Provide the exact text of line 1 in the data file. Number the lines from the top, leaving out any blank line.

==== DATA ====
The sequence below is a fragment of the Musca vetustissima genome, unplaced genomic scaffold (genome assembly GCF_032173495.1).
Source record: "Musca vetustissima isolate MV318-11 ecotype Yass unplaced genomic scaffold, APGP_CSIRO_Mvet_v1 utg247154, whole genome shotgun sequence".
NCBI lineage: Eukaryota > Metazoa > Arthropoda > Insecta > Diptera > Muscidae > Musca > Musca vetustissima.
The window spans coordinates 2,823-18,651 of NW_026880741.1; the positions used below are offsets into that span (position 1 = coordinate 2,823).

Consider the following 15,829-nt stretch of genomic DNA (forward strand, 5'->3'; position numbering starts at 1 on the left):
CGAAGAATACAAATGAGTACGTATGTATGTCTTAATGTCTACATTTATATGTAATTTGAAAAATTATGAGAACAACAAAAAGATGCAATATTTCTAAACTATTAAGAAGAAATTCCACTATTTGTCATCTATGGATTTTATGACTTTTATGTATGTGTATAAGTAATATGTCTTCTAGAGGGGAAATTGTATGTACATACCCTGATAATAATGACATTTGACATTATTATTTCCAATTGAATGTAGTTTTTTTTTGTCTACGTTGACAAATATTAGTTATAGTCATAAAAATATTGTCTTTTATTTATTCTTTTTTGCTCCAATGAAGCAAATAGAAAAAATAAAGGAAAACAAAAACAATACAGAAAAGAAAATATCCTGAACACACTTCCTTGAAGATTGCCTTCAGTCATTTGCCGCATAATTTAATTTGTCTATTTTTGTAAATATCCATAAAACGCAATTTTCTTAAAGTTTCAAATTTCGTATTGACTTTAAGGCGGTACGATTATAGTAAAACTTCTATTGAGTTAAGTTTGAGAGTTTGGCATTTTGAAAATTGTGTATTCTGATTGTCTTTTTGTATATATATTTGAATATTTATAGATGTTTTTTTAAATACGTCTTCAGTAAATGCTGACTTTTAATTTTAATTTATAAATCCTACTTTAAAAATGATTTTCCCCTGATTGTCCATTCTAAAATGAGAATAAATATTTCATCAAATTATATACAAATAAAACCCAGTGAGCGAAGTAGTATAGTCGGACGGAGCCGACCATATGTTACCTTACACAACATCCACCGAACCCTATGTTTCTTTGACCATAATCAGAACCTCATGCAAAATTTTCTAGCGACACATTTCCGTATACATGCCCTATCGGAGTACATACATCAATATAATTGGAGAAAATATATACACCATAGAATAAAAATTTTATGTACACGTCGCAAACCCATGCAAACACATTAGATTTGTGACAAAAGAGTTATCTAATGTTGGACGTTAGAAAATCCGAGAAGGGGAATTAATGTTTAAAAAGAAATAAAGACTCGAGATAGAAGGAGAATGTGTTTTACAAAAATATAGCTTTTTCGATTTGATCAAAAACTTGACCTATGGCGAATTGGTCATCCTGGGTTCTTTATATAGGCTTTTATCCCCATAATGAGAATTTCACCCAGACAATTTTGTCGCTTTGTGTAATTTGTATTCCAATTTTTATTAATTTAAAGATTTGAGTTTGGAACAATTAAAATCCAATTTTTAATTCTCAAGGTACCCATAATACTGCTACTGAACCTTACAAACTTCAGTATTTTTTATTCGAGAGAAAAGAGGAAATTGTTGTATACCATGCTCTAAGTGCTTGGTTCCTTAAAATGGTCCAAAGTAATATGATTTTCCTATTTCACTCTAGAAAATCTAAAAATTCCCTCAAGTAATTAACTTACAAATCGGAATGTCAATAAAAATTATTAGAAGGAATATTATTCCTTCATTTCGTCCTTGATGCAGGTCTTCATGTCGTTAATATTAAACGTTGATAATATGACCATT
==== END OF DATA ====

The sequence below is a fragment of the Musca vetustissima genome, unplaced genomic scaffold (genome assembly GCF_032173495.1).